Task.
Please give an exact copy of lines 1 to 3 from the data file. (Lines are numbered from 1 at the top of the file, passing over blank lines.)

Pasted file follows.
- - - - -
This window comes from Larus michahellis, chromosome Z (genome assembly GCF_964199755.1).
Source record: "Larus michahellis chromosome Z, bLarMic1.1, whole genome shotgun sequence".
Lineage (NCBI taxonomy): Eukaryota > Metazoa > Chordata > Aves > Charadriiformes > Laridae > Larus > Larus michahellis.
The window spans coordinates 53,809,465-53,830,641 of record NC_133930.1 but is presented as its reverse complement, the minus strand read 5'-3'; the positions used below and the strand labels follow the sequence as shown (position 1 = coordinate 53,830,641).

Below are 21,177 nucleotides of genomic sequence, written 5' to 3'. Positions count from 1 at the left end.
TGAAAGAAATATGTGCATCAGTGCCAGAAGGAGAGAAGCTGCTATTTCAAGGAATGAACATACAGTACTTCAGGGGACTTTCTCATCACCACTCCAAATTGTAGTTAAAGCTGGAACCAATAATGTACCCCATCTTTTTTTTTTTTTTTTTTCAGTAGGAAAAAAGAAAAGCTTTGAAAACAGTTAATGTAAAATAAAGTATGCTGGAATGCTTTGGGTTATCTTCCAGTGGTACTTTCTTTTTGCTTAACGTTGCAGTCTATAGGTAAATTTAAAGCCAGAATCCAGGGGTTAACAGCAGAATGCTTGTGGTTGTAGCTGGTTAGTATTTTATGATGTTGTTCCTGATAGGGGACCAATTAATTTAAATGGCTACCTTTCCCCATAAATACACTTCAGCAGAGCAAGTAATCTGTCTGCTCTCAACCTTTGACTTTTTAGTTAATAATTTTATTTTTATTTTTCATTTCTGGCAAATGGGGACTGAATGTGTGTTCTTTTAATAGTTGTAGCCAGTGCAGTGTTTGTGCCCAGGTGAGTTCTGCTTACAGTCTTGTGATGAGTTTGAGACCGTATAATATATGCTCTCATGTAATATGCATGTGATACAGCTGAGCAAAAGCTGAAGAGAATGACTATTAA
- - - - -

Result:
This window comes from Larus michahellis, chromosome Z (genome assembly GCF_964199755.1).
Source record: "Larus michahellis chromosome Z, bLarMic1.1, whole genome shotgun sequence".
Lineage (NCBI taxonomy): Eukaryota > Metazoa > Chordata > Aves > Charadriiformes > Laridae > Larus > Larus michahellis.